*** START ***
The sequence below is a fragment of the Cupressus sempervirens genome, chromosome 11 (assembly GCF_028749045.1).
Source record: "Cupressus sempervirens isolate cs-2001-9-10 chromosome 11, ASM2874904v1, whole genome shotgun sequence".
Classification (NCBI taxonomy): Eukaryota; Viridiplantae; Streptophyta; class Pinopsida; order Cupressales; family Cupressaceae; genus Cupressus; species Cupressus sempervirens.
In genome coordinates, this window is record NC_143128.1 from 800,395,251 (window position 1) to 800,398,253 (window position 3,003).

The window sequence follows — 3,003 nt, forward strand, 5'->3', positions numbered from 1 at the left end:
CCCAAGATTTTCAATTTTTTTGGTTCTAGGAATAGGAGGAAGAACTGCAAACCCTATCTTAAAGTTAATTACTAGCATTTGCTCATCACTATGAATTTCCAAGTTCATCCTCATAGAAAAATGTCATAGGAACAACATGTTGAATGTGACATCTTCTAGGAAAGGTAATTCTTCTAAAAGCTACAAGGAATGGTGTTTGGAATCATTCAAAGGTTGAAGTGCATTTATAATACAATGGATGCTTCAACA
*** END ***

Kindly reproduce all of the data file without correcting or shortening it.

The sequence below is a fragment of the Cupressus sempervirens genome, chromosome 11 (assembly GCF_028749045.1).
Source record: "Cupressus sempervirens isolate cs-2001-9-10 chromosome 11, ASM2874904v1, whole genome shotgun sequence".
Classification (NCBI taxonomy): Eukaryota; Viridiplantae; Streptophyta; class Pinopsida; order Cupressales; family Cupressaceae; genus Cupressus; species Cupressus sempervirens.
In genome coordinates, this window is record NC_143128.1 from 800,395,251 (window position 1) to 800,398,253 (window position 3,003).

The window sequence follows — 3,003 nt, forward strand, 5'->3', positions numbered from 1 at the left end:
CCCAAGATTTTCAATTTTTTTGGTTCTAGGAATAGGAGGAAGAACTGCAAACCCTATCTTAAAGTTAATTACTAGCATTTGCTCATCACTATGAATTTCCAAGTTCATCCTCATAGAAAAATGTCATAGGAACAACATGTTGAATGTGACATCTTCTAGGAAAGGTAATTCTTCTAAAAGCTACAAGGAATGGTGTTTGGAATCATTCAAAGGTTGAAGTGCATTTATAATACAATGGATGCTTCAACA